Marine Craftsman Careers

How to become Marine Craftsman

What does a Marine Craftsman do?

Marine craftspeople work in the shipbuilding, ship repair and conversion, and the boat building, repair and restoration sectors. The work can range from building hulls and super-structures on sea-going vessels to installing the fixtures and fittings on a narrowboat. Depending on the job, various craft skills are used - electrical, carpentry, plumbing, welding and painting, as well as traditional maritime crafts such as rigging and sailmaking.

Those involved in shipbuilding deal with the construction of larger ships, tankers, and oil and gas platforms for offshore sites. Ship repair workers are normally based at a dockyard working on all sizes and types of vessel. Boat builders and restoration craftspeople are usually found in smaller yards, marinas and workshops, often working on leisure or traditional craft.

Craftspeople work with a variety of materials including steel plate, glass and fibre reinforced plastic (GRP/FRP), composites, wood, solvents, adhesives and coatings. They work from engineering designs and the process can involve:
  • marking out materials using templates
  • welding, cutting and shaping materials
  • assembling sections and pipework
  • installing engines.

Once the major construction/repair work has been carried out, craftspeople move on to 'fitting out' the vessel with furnishings, navigation and communications equipment, internal heating and lighting and, if appropriate, rigging.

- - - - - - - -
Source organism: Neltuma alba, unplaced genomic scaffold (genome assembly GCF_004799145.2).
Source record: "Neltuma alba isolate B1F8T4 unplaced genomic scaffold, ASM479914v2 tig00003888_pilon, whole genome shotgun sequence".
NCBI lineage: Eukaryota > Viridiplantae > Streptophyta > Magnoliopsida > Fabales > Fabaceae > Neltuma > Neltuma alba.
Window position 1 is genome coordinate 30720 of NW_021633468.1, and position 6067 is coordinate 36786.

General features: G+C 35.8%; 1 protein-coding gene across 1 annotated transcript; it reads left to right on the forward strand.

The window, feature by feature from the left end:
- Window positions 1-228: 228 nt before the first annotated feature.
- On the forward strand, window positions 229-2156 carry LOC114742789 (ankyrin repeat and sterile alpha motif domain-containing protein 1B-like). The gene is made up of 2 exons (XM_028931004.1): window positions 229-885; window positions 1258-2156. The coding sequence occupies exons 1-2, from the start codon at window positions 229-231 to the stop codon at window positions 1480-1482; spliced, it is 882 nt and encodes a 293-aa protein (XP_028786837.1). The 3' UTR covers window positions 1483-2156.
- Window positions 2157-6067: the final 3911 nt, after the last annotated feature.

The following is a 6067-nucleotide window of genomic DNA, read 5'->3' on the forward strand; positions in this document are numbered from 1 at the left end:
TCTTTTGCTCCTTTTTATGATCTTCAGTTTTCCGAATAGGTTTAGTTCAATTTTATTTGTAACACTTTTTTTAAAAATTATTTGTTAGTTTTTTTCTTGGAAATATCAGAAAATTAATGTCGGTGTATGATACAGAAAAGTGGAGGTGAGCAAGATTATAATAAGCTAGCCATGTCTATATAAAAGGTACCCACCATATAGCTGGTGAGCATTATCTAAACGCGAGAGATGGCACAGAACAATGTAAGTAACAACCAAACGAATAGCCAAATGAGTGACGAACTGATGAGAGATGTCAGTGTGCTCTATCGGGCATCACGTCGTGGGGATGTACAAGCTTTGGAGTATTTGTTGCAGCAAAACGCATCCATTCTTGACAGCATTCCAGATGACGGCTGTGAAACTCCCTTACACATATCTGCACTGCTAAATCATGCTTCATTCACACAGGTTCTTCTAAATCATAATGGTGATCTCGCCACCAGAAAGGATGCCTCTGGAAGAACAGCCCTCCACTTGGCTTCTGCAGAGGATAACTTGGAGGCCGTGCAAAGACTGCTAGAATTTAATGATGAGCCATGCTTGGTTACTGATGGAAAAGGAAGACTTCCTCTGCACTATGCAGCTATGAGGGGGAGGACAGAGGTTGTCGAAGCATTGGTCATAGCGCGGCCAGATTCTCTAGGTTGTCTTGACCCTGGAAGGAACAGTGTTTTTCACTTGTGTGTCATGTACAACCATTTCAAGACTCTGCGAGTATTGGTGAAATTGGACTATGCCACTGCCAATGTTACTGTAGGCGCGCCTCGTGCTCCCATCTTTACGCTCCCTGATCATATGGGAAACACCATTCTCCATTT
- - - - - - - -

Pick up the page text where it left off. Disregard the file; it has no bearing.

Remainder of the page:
What's the working environment like working as a Marine Craftsman?

Marine craftspeople normally work a 37-hour week. Urgent repair work may mean working weekends and shifts, including nights.

Some shipbuilding and boat-building is done in large indoor sheds, but much of the work will be outside in all weathers. Working conditions can be cramped and dirty, and working at heights may be involved.

What does it take to become a Marine Craftsman?

As a marine carftsperson, you should:

  • have an aptitude for practical work
  • be a good team worker
  • have good analytical skills
  • be computer literate
  • have good numeracy skills
  • be able to understand technical plans and drawings
  • have good communication skills
  • be physically fit.

You will need some knowledge of computer-aided design (CAD) packages if involved in the design process.

Marine Craftsman Career Opportunities

In the UK, this sector employs approximately 8,000 people in boat building and around 1,500 in repair and maintenance.

Opportunities for work on larger vessels are mainly in shipyards in Scotland, Northern Ireland and the north of England, whilst openings in boatbuilding and repair tend to be on a smaller scale in areas all round the coast of the UK, especially in the south-west, south-east and East Anglia. There may be the possibility of work overseas.

With experience and qualifications, craftspeople can progress to technician level - see the profile for Marine Engineering Technician. They can also move into marine design or specialist equipment sales and support.

Further information

If you would like to know anything about Marine Craftsman that does not appear on Hotcourses, further information can be found below.

British Marine Federation
Marine House
Thorpe Lea Road
TW20 8BF

Institute of Marine Engineering, Science and Technology (IMarEST)
80 Coleman Street

SEMTA (Science Engineering and Manufacturing Technologies Alliance)
14 Upton Road
WD18 0JT
Tel: 0808 100 3682

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